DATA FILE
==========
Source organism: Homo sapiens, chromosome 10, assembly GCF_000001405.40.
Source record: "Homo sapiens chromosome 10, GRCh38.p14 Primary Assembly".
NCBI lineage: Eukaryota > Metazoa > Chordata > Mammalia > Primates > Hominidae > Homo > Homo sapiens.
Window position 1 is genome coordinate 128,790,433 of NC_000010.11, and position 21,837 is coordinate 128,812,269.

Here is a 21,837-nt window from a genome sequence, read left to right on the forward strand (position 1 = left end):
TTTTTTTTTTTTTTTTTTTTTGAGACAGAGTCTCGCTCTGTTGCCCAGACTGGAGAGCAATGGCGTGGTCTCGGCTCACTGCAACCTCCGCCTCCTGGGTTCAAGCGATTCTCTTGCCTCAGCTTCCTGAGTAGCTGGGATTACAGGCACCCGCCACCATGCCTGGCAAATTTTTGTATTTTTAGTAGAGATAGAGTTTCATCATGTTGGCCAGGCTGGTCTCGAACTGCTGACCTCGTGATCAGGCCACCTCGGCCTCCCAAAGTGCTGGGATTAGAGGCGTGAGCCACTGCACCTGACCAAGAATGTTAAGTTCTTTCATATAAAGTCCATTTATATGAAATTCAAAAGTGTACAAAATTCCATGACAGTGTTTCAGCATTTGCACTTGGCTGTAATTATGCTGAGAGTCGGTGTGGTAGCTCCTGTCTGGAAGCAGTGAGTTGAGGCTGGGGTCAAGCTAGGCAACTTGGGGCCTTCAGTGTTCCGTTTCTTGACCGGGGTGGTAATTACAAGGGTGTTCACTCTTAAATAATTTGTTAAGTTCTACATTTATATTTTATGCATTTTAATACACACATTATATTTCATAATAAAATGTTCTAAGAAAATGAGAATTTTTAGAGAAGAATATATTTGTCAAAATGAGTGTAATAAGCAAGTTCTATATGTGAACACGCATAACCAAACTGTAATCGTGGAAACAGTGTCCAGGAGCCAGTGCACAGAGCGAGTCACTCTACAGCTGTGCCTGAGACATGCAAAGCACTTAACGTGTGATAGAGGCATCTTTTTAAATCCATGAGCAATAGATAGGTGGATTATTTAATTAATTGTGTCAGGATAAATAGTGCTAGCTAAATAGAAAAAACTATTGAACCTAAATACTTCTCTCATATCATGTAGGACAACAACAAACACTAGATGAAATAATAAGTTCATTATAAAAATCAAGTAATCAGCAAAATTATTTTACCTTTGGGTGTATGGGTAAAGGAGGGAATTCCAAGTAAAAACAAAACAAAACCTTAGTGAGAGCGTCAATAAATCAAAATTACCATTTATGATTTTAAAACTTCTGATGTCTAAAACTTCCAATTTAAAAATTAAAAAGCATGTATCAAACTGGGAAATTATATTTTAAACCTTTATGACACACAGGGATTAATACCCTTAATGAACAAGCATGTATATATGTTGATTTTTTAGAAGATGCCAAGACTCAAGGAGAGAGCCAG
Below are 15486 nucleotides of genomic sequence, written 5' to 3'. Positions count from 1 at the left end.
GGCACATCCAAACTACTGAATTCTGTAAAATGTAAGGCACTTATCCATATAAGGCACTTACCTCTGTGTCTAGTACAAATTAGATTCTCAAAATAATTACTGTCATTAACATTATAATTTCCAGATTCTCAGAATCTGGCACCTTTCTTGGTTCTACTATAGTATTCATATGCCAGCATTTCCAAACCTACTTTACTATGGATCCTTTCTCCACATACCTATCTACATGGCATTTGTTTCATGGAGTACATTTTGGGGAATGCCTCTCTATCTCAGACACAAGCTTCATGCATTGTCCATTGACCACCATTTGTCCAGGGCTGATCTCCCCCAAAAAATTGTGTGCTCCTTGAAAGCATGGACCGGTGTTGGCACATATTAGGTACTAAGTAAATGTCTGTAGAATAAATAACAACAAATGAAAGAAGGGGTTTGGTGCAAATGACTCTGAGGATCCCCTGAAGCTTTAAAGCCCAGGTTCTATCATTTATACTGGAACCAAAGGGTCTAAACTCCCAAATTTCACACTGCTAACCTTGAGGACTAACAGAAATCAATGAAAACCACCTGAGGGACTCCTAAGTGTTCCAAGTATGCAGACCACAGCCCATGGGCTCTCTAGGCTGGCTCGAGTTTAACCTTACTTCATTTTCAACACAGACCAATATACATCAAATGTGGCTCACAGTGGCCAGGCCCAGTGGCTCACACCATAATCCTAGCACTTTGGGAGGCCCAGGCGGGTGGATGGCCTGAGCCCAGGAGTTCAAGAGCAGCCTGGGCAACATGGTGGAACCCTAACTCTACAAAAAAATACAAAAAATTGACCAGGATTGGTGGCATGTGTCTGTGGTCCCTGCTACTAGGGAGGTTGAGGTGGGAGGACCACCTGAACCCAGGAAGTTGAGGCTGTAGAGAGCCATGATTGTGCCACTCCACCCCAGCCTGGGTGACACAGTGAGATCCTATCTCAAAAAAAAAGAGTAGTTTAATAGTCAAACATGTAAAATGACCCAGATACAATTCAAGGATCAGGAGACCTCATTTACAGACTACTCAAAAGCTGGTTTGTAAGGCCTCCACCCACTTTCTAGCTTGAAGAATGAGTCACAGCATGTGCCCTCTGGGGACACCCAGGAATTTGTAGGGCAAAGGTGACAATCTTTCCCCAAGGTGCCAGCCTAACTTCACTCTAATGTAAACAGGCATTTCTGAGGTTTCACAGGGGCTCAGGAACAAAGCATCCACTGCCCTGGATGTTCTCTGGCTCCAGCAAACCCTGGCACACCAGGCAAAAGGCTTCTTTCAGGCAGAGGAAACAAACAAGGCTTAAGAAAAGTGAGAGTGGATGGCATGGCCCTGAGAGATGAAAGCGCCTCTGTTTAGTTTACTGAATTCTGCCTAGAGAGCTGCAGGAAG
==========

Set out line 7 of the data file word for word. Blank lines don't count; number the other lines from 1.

Below are 15486 nucleotides of genomic sequence, written 5' to 3'. Positions count from 1 at the left end.